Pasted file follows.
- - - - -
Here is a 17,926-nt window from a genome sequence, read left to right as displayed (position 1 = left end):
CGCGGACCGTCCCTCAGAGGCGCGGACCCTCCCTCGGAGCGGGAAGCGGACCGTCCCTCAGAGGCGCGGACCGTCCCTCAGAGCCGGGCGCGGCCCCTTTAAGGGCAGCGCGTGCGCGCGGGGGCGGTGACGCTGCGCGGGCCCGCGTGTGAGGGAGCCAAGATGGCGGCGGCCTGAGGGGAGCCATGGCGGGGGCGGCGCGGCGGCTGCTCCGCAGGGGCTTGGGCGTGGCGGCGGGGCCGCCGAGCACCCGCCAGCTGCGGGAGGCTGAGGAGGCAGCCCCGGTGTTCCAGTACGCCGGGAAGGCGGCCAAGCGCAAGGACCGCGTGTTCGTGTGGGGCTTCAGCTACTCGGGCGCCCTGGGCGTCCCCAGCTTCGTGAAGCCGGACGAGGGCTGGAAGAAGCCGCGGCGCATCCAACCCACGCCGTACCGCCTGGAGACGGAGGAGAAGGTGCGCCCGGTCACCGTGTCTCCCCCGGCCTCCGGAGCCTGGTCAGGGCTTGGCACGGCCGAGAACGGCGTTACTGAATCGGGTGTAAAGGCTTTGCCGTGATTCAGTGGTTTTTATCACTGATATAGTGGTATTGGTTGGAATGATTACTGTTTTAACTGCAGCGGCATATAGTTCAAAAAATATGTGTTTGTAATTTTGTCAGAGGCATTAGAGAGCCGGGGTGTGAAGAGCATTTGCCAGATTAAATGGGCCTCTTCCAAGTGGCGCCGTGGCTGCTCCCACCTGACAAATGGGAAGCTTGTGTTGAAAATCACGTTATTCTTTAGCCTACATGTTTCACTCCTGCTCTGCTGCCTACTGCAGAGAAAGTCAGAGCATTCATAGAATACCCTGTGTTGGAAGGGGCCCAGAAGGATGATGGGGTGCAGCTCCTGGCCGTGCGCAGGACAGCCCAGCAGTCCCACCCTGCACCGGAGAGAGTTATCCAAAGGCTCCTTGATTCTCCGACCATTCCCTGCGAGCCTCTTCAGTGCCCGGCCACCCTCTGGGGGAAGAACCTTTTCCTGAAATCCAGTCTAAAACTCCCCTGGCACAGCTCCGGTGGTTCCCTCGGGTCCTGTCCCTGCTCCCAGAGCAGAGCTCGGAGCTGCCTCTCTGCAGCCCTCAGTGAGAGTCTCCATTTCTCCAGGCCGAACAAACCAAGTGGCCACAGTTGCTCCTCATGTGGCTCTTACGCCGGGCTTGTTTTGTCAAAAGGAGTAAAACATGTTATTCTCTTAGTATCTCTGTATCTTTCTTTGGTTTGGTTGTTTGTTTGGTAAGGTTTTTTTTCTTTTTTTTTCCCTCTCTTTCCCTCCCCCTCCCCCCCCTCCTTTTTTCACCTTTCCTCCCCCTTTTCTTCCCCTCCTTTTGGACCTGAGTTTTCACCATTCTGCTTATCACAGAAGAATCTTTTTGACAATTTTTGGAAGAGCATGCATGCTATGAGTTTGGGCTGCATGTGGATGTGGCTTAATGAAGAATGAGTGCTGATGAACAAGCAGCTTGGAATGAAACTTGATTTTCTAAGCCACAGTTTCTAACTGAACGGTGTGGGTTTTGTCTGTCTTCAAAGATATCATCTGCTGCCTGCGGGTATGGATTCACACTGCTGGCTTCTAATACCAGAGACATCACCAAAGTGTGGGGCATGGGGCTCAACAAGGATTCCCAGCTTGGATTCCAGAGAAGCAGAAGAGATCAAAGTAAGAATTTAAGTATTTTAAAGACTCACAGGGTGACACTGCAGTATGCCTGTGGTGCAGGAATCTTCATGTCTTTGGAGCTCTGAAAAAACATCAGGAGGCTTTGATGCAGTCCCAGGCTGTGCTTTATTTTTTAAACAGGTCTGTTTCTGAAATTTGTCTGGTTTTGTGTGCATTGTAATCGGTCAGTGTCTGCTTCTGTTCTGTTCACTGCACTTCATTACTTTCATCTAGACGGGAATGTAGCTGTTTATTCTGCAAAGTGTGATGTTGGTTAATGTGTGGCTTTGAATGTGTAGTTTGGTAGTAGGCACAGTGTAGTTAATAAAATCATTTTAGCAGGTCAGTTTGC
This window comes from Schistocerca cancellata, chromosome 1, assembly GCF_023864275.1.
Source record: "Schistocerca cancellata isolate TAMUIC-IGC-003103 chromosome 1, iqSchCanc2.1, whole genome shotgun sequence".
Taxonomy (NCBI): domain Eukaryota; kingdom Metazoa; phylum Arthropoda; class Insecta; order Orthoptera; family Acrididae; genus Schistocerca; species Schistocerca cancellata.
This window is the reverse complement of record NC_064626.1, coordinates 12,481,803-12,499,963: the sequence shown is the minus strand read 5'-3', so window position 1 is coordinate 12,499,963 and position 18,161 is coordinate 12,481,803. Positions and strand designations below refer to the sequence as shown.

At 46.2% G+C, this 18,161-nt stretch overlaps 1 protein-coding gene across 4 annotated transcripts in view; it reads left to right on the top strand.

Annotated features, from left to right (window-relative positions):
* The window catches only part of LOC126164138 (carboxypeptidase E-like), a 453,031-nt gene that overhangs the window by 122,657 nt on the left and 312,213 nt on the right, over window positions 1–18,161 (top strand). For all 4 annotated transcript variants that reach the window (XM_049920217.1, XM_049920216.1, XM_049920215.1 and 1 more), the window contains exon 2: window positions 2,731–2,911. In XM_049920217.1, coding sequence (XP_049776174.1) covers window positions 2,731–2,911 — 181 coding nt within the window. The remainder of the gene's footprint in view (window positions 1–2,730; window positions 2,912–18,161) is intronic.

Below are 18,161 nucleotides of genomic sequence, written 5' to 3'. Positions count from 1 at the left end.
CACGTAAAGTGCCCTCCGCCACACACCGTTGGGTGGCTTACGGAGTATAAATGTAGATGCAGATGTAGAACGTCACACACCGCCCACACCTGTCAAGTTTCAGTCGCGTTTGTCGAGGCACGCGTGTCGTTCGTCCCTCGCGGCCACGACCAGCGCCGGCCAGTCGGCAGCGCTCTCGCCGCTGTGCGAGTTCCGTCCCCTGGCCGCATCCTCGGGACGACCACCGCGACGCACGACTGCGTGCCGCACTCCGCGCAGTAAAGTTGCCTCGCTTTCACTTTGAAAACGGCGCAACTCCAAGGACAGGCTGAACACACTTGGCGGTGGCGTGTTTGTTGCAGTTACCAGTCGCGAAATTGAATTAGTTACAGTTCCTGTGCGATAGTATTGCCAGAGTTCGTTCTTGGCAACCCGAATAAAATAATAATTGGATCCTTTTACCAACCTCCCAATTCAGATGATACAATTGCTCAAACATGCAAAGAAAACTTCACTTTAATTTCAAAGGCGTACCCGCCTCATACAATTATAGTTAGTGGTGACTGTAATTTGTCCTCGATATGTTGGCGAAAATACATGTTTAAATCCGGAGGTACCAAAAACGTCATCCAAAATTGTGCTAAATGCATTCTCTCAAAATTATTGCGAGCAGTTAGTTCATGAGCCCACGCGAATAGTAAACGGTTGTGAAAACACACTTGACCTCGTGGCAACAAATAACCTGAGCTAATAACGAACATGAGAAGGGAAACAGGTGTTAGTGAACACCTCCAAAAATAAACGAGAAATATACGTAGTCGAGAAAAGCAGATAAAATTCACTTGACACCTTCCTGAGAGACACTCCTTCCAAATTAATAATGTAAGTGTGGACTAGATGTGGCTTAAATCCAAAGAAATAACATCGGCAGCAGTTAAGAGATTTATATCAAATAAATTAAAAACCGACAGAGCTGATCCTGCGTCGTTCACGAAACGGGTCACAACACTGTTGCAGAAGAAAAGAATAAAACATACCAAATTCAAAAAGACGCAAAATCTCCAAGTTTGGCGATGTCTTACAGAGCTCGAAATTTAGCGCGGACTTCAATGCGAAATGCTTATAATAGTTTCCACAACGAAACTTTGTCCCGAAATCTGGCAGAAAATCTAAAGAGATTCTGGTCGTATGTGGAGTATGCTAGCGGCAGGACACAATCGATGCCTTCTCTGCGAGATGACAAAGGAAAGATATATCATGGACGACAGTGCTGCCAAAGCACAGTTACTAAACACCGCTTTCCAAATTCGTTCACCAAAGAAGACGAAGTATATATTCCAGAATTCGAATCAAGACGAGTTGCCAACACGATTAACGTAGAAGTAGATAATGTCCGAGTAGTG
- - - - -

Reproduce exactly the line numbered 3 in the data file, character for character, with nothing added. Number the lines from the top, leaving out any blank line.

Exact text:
This window comes from Schistocerca cancellata, chromosome 1, assembly GCF_023864275.1.